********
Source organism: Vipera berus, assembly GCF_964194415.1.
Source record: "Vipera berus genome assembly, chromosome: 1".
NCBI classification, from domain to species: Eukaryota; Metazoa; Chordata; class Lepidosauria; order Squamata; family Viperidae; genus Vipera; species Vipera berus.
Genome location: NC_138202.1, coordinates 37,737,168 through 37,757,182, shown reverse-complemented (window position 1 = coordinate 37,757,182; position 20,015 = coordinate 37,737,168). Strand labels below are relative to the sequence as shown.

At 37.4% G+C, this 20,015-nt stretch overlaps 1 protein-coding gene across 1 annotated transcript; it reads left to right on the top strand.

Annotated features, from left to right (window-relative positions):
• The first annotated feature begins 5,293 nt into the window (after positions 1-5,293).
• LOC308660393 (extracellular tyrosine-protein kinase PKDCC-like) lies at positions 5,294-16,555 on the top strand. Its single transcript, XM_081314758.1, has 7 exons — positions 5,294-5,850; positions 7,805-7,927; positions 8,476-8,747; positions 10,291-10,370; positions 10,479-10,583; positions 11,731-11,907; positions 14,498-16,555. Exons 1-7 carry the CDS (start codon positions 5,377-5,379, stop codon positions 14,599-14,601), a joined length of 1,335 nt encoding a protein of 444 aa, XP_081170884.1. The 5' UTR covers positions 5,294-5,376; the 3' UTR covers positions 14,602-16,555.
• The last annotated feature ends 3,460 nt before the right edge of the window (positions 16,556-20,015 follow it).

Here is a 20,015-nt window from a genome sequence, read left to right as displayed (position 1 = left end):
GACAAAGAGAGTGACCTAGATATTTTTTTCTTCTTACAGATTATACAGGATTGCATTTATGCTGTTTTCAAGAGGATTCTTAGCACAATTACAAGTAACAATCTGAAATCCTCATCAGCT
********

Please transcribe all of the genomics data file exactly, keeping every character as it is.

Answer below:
Source organism: Vipera berus, assembly GCF_964194415.1.
Source record: "Vipera berus genome assembly, chromosome: 1".
NCBI classification, from domain to species: Eukaryota; Metazoa; Chordata; class Lepidosauria; order Squamata; family Viperidae; genus Vipera; species Vipera berus.
Genome location: NC_138202.1, coordinates 37,737,168 through 37,757,182, shown reverse-complemented (window position 1 = coordinate 37,757,182; position 20,015 = coordinate 37,737,168). Strand labels below are relative to the sequence as shown.

At 37.4% G+C, this 20,015-nt stretch overlaps 1 protein-coding gene across 1 annotated transcript; it reads left to right on the top strand.

Annotated features, from left to right (window-relative positions):
• The first annotated feature begins 5,293 nt into the window (after positions 1-5,293).
• LOC308660393 (extracellular tyrosine-protein kinase PKDCC-like) lies at positions 5,294-16,555 on the top strand. Its single transcript, XM_081314758.1, has 7 exons — positions 5,294-5,850; positions 7,805-7,927; positions 8,476-8,747; positions 10,291-10,370; positions 10,479-10,583; positions 11,731-11,907; positions 14,498-16,555. Exons 1-7 carry the CDS (start codon positions 5,377-5,379, stop codon positions 14,599-14,601), a joined length of 1,335 nt encoding a protein of 444 aa, XP_081170884.1. The 5' UTR covers positions 5,294-5,376; the 3' UTR covers positions 14,602-16,555.
• The last annotated feature ends 3,460 nt before the right edge of the window (positions 16,556-20,015 follow it).

Here is a 20,015-nt window from a genome sequence, read left to right as displayed (position 1 = left end):
GACAAAGAGAGTGACCTAGATATTTTTTTCTTCTTACAGATTATACAGGATTGCATTTATGCTGTTTTCAAGAGGATTCTTAGCACAATTACAAGTAACAATCTGAAATCCTCATCAGCT